Entries in App Store (5)
'Apps for Art Lovers', that's the title of a link we just spotted on the featured section of the App Store. There's some cool stuff in there, much of it for free.
Highlighting Gallery Exhibition apps, classic Artist portfolios, Photography Book apps, Art creation apps (like ArtRage) and other really cool stuff it is a nice little collection to browse through in a spare moment.
Now we're struggling to squeeze even more apps onto our already over capacity iPads. Check out the collection.
Apple has always been a big advocate of creative apps, even back in the early days of the App Store Apple highlighted iPhone apps for painting, drawing, music creation and beyond. Today Apple updated its promoted section with a rather nice selection of creative apps for the iPad. Of the 20 chosen apps many are 4 and 5 star apps that belong on the iPad of any artist. It's well worth a look, if only to check that your creative toolbox is complete. Head on over to the App Store on your iPad to see Apple's promoted apps.
A recent study by Nielsen suggest that 32 percent of all iPad owners have yet to download their first iPad app from the App Store. It seems clear to us that Apple have done a remarkable job of covering the basic needs of the common iPad owner. We think this goes a long way to explaining why 1 in 3 iPad owners have never visited the App Store.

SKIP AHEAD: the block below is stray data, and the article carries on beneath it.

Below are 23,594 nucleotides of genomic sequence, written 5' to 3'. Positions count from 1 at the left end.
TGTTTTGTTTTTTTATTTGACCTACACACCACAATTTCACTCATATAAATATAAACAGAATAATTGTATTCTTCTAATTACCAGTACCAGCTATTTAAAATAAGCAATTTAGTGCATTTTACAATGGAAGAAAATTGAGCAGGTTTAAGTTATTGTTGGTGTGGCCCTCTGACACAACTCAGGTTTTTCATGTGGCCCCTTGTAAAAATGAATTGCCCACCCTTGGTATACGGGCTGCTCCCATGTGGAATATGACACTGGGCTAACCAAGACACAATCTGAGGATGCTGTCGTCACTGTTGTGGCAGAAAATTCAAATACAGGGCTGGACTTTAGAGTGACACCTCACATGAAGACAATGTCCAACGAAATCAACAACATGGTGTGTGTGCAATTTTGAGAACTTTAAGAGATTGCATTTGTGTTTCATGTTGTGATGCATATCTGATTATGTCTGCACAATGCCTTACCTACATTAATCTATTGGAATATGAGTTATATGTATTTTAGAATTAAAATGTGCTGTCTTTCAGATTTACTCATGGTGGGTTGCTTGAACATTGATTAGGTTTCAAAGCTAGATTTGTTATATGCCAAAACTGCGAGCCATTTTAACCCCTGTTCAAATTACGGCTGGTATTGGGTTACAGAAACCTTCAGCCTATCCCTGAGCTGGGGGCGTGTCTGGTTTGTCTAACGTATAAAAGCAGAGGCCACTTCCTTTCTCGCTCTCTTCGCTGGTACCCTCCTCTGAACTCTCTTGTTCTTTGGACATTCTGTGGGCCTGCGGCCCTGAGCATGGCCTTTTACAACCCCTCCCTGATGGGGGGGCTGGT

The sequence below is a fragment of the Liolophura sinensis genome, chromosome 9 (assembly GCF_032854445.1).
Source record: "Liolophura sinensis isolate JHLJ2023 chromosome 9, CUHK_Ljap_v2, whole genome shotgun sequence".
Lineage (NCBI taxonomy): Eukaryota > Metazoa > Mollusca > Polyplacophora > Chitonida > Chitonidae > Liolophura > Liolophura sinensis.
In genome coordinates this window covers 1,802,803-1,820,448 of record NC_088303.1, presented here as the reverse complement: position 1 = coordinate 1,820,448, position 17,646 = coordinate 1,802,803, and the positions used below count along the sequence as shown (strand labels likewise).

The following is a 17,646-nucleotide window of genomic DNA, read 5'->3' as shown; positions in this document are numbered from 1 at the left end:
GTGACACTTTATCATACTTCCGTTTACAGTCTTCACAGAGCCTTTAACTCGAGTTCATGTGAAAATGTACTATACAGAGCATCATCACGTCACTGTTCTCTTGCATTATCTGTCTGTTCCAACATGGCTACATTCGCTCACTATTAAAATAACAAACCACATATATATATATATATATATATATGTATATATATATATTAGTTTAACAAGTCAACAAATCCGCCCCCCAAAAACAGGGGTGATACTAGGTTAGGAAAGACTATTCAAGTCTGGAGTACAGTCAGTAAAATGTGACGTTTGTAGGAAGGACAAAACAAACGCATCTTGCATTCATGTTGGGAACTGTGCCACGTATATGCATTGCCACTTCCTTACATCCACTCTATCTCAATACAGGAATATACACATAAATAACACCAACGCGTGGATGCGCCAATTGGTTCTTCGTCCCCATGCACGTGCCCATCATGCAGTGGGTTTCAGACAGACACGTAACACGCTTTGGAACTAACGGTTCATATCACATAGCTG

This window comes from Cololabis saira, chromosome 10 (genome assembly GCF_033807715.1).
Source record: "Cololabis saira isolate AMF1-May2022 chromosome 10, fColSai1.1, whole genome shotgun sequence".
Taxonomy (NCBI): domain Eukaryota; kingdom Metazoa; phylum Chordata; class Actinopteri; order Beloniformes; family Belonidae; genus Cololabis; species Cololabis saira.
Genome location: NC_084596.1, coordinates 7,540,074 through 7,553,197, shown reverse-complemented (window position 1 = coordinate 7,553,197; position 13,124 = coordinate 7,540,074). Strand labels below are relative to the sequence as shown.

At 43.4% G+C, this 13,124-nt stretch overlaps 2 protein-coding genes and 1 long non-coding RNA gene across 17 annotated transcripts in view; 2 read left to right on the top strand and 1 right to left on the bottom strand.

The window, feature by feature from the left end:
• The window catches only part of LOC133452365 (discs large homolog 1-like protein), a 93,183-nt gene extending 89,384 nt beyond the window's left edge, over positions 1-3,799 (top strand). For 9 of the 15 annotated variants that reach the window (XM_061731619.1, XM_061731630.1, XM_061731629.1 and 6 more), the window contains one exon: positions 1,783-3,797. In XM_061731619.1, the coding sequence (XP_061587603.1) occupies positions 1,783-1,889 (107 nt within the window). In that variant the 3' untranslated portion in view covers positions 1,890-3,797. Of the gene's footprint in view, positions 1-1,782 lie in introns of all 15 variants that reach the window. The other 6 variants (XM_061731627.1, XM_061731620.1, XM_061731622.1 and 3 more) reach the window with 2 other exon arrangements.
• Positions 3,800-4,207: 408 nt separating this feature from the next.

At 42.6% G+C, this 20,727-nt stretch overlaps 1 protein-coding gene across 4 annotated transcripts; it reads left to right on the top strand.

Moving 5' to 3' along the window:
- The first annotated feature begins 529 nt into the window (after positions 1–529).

Though it's likely that a contingent of iPad owners will always remain App Store virgins, surely Apple would like to see that percentage reduced somewhat. What can Apple do to lead iPad owners to the App Store?
There's an app for that
A neat solution might be to give the iPad its very own 'Introduction to iPad' app. Sit it in full view right next to the App Store icon. Attract attention to the app by making the edges of the app icon sparkle every few hours, that way it can't be ignored and should draw in even the least curious iPad owner.
The app could be much like an interactive magazine, the content of which could be updated monthly or perhaps even weekly. It could contain videos of some of the more popular apps in action and perhaps even short video interviews with app developers. Just like a regular magazine the app might be divided into sections, news, reviews, previews, interviews, questions from readers, How-to's, etc. The app could link out to external websites like iPad Creative where appropriate and provide full support for purchasing featured apps there and then without the need to jump back out to the App Store itself.
With some of Apple's own iPad apps being available only through the App Store, Pages, Numbers, Remote and iDisk to name a few, it follows that Apple would want to make the App Store a regular part of the iPad experience.
We knew it was coming but Amazon have officially announced their Kindle App for 'Tablet computers including the iPad' (italics ours) on their website. The announcement focusses on the app, but the iPad makes it into the headline, with a specific mention later on too. It is an interesting play for Amazon, especially when many pundits have said that Apple is looking to put some pressure on Amazon with their iBookstore.